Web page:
Letters

New combined hepatitis A and B vaccine

BMJ 1998; 316 doi: https://doi.org/10.1136/bmj.316.7140.1317 (Published 25 April 1998) Cite this as: BMJ 1998;316:1317

Risks of viral hepatitis related to travel

  1. Jane N Zuckerman, Head
  1. Academic Unit of Travel Medicine and Vaccines, Royal Free Hospital School of Medicine, London NW3 2PF
  2. Bracknell, Berkshire RG12 7WW
  3. Smithkline Beecham Pharmaceuticals, Welwyn Garden City, Hertfordshire AL7 1EY

    EDITOR—The prevention of infectious diseases in travellers is an important public health measure which receives insufficient emphasis. Although Dedicoat and Ellis mention the importance of preventing the transmission of bloodborne viruses for which no vaccines are currently available,1 there are effective vaccines against viral hepatitis.

    Around 1.4 million cases of hepatitis A are reported annually, with 350 million carriers of hepatitis B worldwide. Steffen reported the incidence of infection with hepatitis A in unprotected travellers as 3-6 per 1000 travellers per month of travel in a tourist resort, rising to 20 per 1000 per month for those in other settings.2 The incidence of hepatitis B was reported as 8-240 per 100 000 per month for ex-patriates, which fell by 2-10 times in short term travellers.2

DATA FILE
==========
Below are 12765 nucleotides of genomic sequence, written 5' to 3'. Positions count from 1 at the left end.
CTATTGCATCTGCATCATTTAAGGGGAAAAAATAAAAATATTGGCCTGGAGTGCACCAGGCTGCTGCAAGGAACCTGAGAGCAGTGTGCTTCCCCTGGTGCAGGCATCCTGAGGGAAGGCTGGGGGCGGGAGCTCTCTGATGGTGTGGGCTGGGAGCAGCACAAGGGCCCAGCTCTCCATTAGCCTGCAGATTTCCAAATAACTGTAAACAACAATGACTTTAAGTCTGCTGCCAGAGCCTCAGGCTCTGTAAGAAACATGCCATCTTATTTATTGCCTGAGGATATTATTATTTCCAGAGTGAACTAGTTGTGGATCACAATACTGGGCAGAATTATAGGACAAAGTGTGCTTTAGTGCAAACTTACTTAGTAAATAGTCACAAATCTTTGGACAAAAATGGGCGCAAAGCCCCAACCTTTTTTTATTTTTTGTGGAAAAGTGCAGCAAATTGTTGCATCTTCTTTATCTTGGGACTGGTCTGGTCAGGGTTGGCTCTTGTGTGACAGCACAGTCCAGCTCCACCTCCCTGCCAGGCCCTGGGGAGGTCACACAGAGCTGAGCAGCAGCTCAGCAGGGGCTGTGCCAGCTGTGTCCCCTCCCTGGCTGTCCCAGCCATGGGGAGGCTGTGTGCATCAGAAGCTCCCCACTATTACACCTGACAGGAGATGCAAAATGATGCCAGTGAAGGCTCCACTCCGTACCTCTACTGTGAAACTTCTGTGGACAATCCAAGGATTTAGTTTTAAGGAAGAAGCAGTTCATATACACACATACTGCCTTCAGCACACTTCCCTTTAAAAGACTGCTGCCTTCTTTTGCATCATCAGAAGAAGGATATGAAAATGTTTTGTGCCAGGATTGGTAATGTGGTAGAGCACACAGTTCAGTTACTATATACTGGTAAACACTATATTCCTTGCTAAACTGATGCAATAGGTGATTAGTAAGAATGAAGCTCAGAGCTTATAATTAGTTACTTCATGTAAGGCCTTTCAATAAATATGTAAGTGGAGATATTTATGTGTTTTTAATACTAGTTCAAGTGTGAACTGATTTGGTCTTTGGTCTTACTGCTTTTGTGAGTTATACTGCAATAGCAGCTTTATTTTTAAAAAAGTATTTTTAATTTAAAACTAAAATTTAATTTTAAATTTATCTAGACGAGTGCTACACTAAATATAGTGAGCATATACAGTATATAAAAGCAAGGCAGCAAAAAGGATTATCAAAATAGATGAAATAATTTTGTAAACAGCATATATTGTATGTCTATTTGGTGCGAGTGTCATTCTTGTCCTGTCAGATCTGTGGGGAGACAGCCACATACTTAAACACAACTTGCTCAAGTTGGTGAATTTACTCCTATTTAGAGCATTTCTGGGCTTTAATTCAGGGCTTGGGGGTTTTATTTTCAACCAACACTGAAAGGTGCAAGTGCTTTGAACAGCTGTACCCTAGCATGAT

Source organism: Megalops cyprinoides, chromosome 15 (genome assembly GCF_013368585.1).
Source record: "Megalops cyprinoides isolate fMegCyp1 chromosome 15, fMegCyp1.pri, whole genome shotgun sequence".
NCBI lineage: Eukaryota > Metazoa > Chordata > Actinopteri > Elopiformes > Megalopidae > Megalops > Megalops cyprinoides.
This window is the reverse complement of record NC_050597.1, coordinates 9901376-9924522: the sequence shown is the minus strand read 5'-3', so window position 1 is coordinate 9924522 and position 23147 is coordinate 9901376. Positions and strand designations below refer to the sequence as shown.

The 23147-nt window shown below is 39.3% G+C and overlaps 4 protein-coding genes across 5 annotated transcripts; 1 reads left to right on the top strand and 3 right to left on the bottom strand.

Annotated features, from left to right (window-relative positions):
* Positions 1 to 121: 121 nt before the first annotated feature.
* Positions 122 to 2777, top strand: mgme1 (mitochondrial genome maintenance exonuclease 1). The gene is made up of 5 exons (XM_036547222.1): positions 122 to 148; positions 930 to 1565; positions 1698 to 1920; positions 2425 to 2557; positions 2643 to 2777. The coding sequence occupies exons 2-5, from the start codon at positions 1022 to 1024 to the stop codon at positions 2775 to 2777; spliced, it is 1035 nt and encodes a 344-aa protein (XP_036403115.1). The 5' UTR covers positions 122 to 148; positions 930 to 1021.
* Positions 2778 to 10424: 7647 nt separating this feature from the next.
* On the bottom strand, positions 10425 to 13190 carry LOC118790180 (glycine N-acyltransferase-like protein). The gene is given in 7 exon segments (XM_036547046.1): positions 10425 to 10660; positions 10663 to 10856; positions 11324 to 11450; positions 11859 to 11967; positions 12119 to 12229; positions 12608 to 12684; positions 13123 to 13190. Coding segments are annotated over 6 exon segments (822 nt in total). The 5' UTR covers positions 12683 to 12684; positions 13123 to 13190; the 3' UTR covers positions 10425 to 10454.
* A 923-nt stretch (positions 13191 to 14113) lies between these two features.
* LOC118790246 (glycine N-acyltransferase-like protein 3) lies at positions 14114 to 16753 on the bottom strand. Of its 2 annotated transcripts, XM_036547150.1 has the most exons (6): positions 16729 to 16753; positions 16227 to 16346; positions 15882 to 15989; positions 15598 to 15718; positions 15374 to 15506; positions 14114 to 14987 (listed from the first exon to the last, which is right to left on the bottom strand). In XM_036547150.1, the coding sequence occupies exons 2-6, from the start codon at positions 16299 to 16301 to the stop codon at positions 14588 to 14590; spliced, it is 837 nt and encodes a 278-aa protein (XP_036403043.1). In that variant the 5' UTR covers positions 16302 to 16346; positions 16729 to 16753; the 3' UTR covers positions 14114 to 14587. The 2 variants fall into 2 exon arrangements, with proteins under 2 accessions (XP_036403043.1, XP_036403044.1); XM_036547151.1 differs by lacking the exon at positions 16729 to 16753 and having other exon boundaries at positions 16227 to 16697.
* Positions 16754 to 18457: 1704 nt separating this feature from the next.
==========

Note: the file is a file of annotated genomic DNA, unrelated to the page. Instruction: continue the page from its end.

The sexual transmission of hepatitis B is well recognised. Recent evidence suggests that advice about safe sex is often ignored by British tourists. One study showed that only 46% of young travellers having sex with a new partner used a condom.3 Other risk factors include exposure to unsterilised medical or dental instruments; use of unscreened blood during medical intervention such as after an accident (the commonest cause of death in travellers); and use of unsterilised equipment used in acupuncture, tattooing, and body piercing (all popular with visitors to developing countries).

    British residents made 40 million visits abroad in 1995, an increasing proportion travelling to Africa, Asia, …

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